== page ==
The other two link a disappointing visit to the Western Australian National Maritime Museum in Fremantle in 2007 with a very satisfying one at Lelystad with Thijs last May, and something unexpectedly seen there which refers back to the small town of Southwold which my Dutch family and I went to last Sunday. At least, not the town itself but the seas off its shores.
                        More later.
                        Ivy

                        "To thine own self be true.......
                        Thou canst not then be false to any man."

                        Comment


                          One of the things I had wanted to see while in the Netherlands was the Cube Houses site in Rotterdam, and I asked Thijs if it would be possible to visit them. As you will have seen, we did go and have posted plenty of photos showing these unusual constructions. (I said further back: "The more I see of Rotterdam the more fascinated I am by it, maybe if ERNIE comes up I'll buy one of those Cube Houses after all - for short stays." Well, ERNIE sent me £25 yesterday, but I told it that it's just not good enough, I need MORE!)
                          However, there was something else I wanted to see - the replica of the 17th century sailing ship Batavia at Lelystad, north east of Amsterdam.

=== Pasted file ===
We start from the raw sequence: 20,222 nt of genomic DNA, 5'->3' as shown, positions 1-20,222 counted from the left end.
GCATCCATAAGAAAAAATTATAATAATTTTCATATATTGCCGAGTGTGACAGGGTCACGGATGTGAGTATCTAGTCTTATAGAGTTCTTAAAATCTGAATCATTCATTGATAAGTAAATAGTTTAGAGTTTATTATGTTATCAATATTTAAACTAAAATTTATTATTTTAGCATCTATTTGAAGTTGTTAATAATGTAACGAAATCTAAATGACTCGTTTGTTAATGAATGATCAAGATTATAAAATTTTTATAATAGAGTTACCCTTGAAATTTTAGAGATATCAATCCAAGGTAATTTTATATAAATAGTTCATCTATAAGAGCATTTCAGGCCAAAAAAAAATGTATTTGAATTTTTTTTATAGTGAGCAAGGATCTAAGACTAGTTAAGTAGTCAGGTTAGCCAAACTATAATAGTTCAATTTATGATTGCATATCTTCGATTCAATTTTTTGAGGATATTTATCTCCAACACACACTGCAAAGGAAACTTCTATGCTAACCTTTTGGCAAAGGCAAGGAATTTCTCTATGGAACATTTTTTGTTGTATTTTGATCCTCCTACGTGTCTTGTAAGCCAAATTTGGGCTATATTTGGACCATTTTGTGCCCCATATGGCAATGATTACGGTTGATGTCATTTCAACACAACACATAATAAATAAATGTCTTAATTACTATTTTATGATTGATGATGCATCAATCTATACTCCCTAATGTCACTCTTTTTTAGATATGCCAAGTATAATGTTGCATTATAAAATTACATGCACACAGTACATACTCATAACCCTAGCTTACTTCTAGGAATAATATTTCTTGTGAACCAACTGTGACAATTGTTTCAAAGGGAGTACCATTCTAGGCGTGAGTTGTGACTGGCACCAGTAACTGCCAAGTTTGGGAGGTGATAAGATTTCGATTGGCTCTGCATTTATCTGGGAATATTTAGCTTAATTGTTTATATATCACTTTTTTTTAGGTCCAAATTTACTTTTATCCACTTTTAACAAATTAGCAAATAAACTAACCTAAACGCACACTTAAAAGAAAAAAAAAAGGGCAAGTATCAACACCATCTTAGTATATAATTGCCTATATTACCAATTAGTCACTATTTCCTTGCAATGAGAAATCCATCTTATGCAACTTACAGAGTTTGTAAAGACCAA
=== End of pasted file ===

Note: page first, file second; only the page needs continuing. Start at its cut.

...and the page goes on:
In 2007, while in Western Australia, I was roaming Fremantle one day and thought I'd visit the Maritime Museum there. Browsing information posters I started to read about the Batavia, built in the Netherlands in the 1620's, setting off to Java on its maiden voyage but unfortunately wrecked on an island off the WA coast. The Captain, some of his officers and a few passengers left the others on board and went off in search of water. Meanwhile, back on the ship, general mayhem erupted. On the voyage out one or two of the crew had already been planning a mutiny after working up some false accusation of unfairness on the part of the captain and now they took over the ship, butchering many of the people remaining on board. It was three months before the captain returned, but he immediately proceeded to mete out justice and most of the mutineers were executed. Altogether 200 out of the original 316 people on board the Batavia lost their lives one way or another.
                          Reading all these gory details in the museum I hastened upstairs to the Batavia Room, looking forward to seeing what there was of the old ship where all this had occurred and where my imagination could run riot. The room was shut. Closed for maintenance, said the notice. My bloodthirsty hopes had been thwarted.

                          Given the exploits of the transportation of the hull of the old clipper City of Adelaide, it will come as no surprise to learn that the Batavia replica was taken by barge to Australia in 1999 and moored in the National Maritime Museum at Sydney where she became the flagship for the Dutch team in the 2000 Olympics. While there she was launched and, yes, she sailed. The following year she was taken back to Lelystad. Who needs the Dockwise Vanguard?!

                          I don't remember now how I discovered that there was a replica of the Batavia in the Netherlands, but I was delighted at the coincidence and asked Thijs if it might be possible to see it. He added it to his list of things to see and, bless him, took me there.



                          P1180220 by wherrygirl, on Flickr